In the case at bar, the plaintiff, on direct examination, testified that she noticed a car parked ahead when she was in the middle of the underpass; that she did not say anything to the defendant at that time; and that she was going to, but she was shocked and unable to talk, but she knew that something was going to happen. This testimony contains a clear indication that the plaintiff saw the car stopped ahead and knew something was going to happen. We conclude that the trial court did not commit prejudicial error in the giving of the above instruction.

The plaintiff attacks instruction No. 5. This instruction relates to the burden of proof upon the plaintiff to prove by a preponderance of the evidence the following propositions: That the defendant was under the influence of alcoholic liquor or was guilty of gross negligence in one or more of the particulars set out in the plaintiff's petition; that the defendant was under the influence of alcoholic liquor or the gross negligence of the defendant was the sole, proximate cause of the accident; and that the plaintiff was damaged by reason of defendant's gross negligence or his being under the influence of alcoholic liquor.

*567 In this connection, the plaintiff asserts that the first three witnesses called by the plaintiff testified that the defendant was not under the influence of alcoholic liquor. The instruction submitted both possible grounds under the guest statute upon which the plaintiff could base a recovery. There is evidence that the defendant was under the influence of intoxicating liquor. The evidence was conflicting in this respect. We conclude that there was no prejudicial error in the giving of this instruction.

The plaintiff attacks the trial court's instruction No. 6, which states in part: "If the accident which caused the injury, if any, to plaintiff was not caused by the gross negligence of the defendant or as a result of defendant being under the influence of alcoholic liquor, plaintiff would not be entitled to recover." We find no prejudicial error in the giving of this instruction.

The plaintiff attacks instruction No. 3. This instruction contains definitions such as "negligence," "contributory negligence," "gross negligence" and "proximate cause." The plaintiff's contention is that in this instruction the trial court failed to instruct the jury to find for the plaintiff that the accident was the proximate cause of the injuries to the plaintiff. In the light of all of the evidence we fail to find prejudicial error in the giving of this instruction.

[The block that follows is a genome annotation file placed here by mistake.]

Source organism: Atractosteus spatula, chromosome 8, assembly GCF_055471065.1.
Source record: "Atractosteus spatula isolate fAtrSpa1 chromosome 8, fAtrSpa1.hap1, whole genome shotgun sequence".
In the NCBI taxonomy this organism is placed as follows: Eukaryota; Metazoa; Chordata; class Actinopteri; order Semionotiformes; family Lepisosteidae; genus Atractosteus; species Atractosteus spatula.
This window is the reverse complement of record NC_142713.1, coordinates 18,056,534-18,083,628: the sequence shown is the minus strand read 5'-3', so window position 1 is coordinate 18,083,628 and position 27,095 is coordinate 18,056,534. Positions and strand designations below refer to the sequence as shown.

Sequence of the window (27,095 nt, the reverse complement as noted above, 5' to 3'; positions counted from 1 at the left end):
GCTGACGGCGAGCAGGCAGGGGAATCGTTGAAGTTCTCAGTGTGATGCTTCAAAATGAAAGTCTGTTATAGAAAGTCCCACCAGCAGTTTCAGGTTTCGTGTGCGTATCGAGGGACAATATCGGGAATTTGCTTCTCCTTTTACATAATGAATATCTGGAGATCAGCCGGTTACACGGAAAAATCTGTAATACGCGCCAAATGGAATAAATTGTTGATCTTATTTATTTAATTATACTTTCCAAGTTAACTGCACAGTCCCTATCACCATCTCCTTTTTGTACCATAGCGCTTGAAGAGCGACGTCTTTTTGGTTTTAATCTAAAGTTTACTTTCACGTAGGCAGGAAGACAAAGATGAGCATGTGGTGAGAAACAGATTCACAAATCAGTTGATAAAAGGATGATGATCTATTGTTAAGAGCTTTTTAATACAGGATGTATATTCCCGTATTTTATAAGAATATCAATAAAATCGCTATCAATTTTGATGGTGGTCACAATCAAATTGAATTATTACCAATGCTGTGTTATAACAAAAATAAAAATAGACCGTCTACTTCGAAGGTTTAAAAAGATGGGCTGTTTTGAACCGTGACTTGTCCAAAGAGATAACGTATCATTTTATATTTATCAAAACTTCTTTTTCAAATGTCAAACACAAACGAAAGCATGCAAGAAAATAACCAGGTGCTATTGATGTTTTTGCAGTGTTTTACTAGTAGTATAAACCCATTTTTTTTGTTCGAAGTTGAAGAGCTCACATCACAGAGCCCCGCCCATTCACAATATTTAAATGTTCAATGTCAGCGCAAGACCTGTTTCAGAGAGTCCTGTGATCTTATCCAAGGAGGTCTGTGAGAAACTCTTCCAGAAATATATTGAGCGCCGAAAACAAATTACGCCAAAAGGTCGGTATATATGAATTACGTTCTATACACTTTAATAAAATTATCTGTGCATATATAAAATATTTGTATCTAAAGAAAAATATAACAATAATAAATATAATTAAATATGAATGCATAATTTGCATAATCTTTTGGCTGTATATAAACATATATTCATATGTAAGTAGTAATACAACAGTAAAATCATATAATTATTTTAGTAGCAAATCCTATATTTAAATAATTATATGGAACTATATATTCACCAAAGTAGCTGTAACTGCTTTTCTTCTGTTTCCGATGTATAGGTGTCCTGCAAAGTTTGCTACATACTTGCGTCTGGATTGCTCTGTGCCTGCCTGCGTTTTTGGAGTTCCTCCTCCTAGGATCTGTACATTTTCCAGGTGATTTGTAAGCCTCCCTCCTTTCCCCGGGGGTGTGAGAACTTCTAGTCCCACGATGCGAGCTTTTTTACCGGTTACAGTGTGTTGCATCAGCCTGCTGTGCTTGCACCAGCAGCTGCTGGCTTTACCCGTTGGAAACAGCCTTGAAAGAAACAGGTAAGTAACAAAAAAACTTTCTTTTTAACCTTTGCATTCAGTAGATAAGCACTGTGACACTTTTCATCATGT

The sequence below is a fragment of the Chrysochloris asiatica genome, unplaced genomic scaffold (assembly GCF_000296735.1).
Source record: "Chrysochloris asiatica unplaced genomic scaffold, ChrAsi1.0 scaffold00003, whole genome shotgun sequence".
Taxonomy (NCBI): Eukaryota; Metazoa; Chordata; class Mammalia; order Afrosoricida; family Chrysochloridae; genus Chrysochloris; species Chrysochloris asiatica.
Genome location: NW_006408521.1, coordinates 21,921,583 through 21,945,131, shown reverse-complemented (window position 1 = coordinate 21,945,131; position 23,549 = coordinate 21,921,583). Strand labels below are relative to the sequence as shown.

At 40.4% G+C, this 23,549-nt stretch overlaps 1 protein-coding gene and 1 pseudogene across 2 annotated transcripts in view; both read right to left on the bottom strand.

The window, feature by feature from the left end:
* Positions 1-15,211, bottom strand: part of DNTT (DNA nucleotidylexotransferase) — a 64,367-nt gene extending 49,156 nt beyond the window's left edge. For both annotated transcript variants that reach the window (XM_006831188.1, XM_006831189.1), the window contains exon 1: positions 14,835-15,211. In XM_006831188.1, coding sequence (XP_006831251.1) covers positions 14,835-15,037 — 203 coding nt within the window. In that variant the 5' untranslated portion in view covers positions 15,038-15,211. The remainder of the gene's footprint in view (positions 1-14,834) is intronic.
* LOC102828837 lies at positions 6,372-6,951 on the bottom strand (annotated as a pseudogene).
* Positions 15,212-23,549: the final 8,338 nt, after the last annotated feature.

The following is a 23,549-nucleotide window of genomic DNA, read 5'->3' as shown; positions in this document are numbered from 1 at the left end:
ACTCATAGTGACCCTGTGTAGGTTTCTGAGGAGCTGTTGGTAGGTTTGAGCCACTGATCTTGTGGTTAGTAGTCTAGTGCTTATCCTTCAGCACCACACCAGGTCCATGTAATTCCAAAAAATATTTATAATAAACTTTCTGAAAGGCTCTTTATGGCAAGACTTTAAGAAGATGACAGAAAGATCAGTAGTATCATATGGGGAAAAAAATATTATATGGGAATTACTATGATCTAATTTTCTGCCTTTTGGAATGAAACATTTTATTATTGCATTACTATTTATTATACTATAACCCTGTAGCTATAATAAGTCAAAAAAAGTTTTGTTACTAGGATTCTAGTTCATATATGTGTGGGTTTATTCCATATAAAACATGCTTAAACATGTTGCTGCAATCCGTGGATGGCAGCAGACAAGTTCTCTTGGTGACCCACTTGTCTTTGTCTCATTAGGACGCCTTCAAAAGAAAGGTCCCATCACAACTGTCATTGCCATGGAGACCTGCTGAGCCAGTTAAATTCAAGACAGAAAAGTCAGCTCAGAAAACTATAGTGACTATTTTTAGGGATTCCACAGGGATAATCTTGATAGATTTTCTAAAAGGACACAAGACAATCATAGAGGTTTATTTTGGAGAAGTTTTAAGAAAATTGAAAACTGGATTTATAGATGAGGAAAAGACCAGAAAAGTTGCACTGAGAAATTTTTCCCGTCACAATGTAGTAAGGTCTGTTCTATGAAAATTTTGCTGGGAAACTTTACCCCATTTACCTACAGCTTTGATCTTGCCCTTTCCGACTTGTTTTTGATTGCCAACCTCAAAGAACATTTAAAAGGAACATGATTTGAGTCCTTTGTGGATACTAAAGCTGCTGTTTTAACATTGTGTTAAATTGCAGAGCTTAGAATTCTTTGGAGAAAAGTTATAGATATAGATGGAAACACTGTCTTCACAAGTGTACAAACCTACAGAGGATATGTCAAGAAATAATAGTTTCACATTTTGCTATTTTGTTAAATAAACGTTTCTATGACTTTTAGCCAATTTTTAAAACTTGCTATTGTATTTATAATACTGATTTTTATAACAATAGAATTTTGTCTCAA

The plaintiff complains that the trial court failed to properly instruct the jury upon all of the material issues presented by the pleadings and the evidence, and that the trial court failed to give any instructions on the speed or rules of the road and the requirement of the use of lights and signal lights. There is no allegation in the plaintiff's petition concerning the defendant's failure to have his vehicle properly lighted. There is no evidence in the record that the speed of the defendant's car was violative of any statute. There is no evidence of the speed of the defendant's car during the 750 feet of the underpass from the bottom to the place where the accident happened. And, there is no evidence that the defendant failed to decrease his speed as he traveled the last 750 feet of the underpass to the place where the accident happened. We find no prejudicial error as contended for by the plaintiff.

The plaintiff contends that the trial court erred in giving instruction No. 12 on the assumption of risk, when the instruction did not include that the assumption of risk does not apply to unknown or hidden dangers.

In Landrum v. Roddy, 143 Neb. 934, 12 N.W.2d 82, 149 A.L.R. 1041, this court said that guests who accept the hospitality of the driver of an automobile accept whatever risk attends the degree of proficiency of such driver and his usual and customary habits of driving with which they are familiar. See, also, Swengil v. Martin, 125 Neb. 745, 252 N.W. 207; McGrath v. Nugent, 133 Neb. 237, 274 N.W. 549. The court further said that one who knows, appreciates, and deliberately exposes himself to a danger assumes the risk thereof. One cannot deliberately incur an obvious risk of personal injury, especially when preventive measures are at hand, and then hold the author of the danger for the ensuing injury. See 38 Am.Jur., Negligence, s. 171, p. 845. This court held in Landrum v. Roddy, supra: "The maxim `volenti non fit injuria' means: If one, knowing and comprehending the danger, voluntarily exposes himself to it, though not negligent in so doing, he is deemed to have assumed the risk and is precluded from a recovery for an injury resulting therefrom. The maxim is predicated upon the theory of knowledge and appreciation of the danger and voluntary assent thereto. * * * Within the limits of its terms the maxim of `volenti non fit injuria' is applicable to negligence actions in this jurisdiction. * * * In actions based on negligence the defense of assumption of risk under the maxim `volenti non fit injuria' is not inconsistent with the defense of contributory negligence."

Under the facts as heretofore set forth we conclude that the trial court did *568 not commit prejudicial error in giving an instruction on the assumption of risk.

The defendant moved for a directed verdict at the close of the plaintiff's case and at the close of all of the evidence. The facts are sufficient to warrant the court in overruling the motions for directed verdict and taking the case to the jury.

With reference to the instructions, the rule is: "Instructions given to a jury must be construed together, and if when considered as a whole they properly state the law they are sufficient." Price v. King, 161 Neb. 123, 72 N.W.2d 603.

"Instructions must be considered and construed together, and if they are not sufficiently specific in some respects, it is the duty of counsel to offer requests for instructions that will supply the omission and, unless that is done, the judgment will not ordinarily be reversed for such defects." Tate v. Borgman, 167 Neb. 299, 92 N.W.2d 697. See, also, Coyle v. Stopak, 165 Neb. 594, 86 N.W.2d 758.

From an examination of the entire record we conclude that the judgment of the trial court should be, and is hereby, affirmed.

Affirmed.